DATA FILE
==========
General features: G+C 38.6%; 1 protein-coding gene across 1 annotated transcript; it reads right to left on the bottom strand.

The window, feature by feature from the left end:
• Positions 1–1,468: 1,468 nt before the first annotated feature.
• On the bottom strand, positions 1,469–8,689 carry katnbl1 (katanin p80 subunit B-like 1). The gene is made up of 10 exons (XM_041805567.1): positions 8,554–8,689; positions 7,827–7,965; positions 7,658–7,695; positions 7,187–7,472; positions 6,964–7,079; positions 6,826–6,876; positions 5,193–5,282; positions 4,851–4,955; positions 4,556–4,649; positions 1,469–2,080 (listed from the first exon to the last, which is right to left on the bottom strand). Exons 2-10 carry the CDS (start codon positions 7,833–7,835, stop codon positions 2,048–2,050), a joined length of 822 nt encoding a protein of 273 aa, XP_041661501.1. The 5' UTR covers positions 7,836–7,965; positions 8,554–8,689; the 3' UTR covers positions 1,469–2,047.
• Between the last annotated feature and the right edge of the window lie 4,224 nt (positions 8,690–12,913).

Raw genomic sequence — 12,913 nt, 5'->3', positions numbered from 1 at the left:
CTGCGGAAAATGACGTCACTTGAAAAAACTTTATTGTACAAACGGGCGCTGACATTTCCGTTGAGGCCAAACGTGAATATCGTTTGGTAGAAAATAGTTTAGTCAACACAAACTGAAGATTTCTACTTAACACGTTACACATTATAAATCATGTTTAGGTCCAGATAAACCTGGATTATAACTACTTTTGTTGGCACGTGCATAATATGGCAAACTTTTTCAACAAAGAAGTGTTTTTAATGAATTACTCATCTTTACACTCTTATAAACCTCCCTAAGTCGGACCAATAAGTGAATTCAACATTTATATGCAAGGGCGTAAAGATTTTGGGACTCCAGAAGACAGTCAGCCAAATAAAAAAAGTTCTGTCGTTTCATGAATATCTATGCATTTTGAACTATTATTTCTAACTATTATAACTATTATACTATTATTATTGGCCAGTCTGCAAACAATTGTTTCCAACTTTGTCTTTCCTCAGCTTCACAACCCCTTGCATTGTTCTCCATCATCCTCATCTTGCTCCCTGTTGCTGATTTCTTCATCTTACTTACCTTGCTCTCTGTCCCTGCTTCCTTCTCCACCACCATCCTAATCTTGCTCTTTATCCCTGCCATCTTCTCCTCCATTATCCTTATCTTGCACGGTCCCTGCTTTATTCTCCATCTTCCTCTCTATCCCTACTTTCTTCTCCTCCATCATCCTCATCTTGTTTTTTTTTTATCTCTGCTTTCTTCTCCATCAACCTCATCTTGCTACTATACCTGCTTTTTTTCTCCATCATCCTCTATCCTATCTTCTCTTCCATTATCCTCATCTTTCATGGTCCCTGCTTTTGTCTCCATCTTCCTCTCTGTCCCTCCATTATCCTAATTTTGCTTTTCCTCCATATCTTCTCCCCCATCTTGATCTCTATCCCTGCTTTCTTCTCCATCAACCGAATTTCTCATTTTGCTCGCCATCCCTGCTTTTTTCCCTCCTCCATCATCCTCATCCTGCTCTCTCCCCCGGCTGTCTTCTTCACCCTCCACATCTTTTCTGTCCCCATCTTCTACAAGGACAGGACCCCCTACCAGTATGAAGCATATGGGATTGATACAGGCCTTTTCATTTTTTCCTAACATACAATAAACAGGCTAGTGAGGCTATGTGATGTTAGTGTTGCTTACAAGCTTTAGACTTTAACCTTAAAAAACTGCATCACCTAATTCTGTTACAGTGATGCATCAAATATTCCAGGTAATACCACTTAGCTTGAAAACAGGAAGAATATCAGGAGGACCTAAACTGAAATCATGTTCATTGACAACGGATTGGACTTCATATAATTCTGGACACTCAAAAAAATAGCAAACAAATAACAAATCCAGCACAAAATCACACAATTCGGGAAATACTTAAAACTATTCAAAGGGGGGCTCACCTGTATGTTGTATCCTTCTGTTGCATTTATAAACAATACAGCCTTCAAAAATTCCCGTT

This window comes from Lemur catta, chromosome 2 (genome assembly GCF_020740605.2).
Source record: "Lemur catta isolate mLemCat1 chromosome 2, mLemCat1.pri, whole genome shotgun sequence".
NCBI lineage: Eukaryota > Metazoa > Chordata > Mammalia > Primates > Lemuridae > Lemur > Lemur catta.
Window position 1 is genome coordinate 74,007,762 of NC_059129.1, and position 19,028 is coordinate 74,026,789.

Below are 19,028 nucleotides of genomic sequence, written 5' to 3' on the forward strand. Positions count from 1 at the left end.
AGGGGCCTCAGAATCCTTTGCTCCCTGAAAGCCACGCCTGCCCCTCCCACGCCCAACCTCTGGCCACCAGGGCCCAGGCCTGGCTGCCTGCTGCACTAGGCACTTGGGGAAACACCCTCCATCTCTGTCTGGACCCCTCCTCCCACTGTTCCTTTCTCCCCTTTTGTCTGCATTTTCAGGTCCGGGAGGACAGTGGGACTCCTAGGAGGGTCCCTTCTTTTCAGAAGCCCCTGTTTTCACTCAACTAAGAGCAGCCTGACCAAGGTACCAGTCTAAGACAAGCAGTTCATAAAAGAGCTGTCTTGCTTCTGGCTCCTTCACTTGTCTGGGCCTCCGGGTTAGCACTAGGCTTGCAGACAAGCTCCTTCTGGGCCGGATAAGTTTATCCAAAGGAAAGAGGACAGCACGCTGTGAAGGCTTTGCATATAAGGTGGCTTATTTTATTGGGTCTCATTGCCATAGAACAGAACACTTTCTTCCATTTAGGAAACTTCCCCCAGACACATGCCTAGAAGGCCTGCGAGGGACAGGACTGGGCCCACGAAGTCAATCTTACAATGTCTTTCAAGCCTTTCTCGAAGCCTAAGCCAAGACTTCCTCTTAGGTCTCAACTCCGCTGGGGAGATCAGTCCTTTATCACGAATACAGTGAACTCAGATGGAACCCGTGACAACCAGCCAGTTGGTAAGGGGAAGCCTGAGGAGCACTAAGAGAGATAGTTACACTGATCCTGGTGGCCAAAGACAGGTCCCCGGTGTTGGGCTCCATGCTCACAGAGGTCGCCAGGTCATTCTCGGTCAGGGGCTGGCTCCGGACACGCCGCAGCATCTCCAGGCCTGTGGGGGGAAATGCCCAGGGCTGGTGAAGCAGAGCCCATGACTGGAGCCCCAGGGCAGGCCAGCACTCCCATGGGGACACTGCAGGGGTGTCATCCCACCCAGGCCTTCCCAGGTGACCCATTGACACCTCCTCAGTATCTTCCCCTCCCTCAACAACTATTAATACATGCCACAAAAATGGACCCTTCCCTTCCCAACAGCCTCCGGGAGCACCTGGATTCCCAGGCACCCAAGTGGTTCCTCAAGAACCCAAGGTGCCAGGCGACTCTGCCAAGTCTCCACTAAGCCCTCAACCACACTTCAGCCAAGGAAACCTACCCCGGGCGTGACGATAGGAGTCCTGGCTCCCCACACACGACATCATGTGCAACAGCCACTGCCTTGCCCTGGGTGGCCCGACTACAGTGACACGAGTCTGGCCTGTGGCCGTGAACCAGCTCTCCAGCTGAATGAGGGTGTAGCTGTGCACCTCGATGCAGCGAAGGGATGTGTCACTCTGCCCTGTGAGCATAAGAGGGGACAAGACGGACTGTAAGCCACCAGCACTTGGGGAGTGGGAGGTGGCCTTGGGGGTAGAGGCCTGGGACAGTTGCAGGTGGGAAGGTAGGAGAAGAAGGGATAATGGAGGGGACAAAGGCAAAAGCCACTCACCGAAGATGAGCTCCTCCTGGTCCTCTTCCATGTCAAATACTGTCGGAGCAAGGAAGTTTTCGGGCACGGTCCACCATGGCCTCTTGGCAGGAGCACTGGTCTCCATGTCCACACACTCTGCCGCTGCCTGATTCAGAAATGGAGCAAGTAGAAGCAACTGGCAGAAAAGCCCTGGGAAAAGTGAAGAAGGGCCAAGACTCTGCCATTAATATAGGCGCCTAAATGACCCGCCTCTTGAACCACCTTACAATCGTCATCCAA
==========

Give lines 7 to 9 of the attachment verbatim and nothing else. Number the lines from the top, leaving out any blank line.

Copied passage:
CTGCGGAAAATGACGTCACTTGAAAAAACTTTATTGTACAAACGGGCGCTGACATTTCCGTTGAGGCCAAACGTGAATATCGTTTGGTAGAAAATAGTTTAGTCAACACAAACTGAAGATTTCTACTTAACACGTTACACATTATAAATCATGTTTAGGTCCAGATAAACCTGGATTATAACTACTTTTGTTGGCACGTGCATAATATGGCAAACTTTTTCAACAAAGAAGTGTTTTTAATGAATTACTCATCTTTACACTCTTATAAACCTCCCTAAGTCGGACCAATAAGTGAATTCAACATTTATATGCAAGGGCGTAAAGATTTTGGGACTCCAGAAGACAGTCAGCCAAATAAAAAAAGTTCTGTCGTTTCATGAATATCTATGCATTTTGAACTATTATTTCTAACTATTATAACTATTATACTATTATTATTGGCCAGTCTGCAAACAATTGTTTCCAACTTTGTCTTTCCTCAGCTTCACAACCCCTTGCATTGTTCTCCATCATCCTCATCTTGCTCCCTGTTGCTGATTTCTTCATCTTACTTACCTTGCTCTCTGTCCCTGCTTCCTTCTCCACCACCATCCTAATCTTGCTCTTTATCCCTGCCATCTTCTCCTCCATTATCCTTATCTTGCACGGTCCCTGCTTTATTCTCCATCTTCCTCTCTATCCCTACTTTCTTCTCCTCCATCATCCTCATCTTGTTTTTTTTTTATCTCTGCTTTCTTCTCCATCAACCTCATCTTGCTACTATACCTGCTTTTTTTCTCCATCATCCTCTATCCTATCTTCTCTTCCATTATCCTCATCTTTCATGGTCCCTGCTTTTGTCTCCATCTTCCTCTCTGTCCCTCCATTATCCTAATTTTGCTTTTCCTCCATATCTTCTCCCCCATCTTGATCTCTATCCCTGCTTTCTTCTCCATCAACCGAATTTCTCATTTTGCTCGCCATCCCTGCTTTTTTCCCTCCTCCATCATCCTCATCCTGCTCTCTCCCCCGGCTGTCTTCTTCACCCTCCACATCTTTTCTGTCCCCATCTTCTACAAGGACAGGACCCCCTACCAGTATGAAGCATATGGGATTGATACAGGCCTTTTCATTTTTTCCTAACATACAATAAACAGGCTAGTGAGGCTATGTGATGTTAGTGTTGCTTACAAGCTTTAGACTTTAACCTTAAAAAACTGCATCACCTAATTCTGTTACAGTGATGCATCAAATATTCCAGGTAATACCACTTAGCTTGAAAACAGGAAGAATATCAGGAGGACCTAAACTGAAATCATGTTCATTGACAACGGATTGGACTTCATATAATTCTGGACACTCAAAAAAATAGCAAACAAATAACAAATCCAGCACAAAATCACACAATTCGGGAAATACTTAAAACTATTCAAAGGGGGGCTCACCTGTATGTTGTATCCTTCTGTTGCATTTATAAACAATACAGCCTTCAAAAATTCCCGTT

This window comes from Lemur catta, chromosome 2 (genome assembly GCF_020740605.2).
Source record: "Lemur catta isolate mLemCat1 chromosome 2, mLemCat1.pri, whole genome shotgun sequence".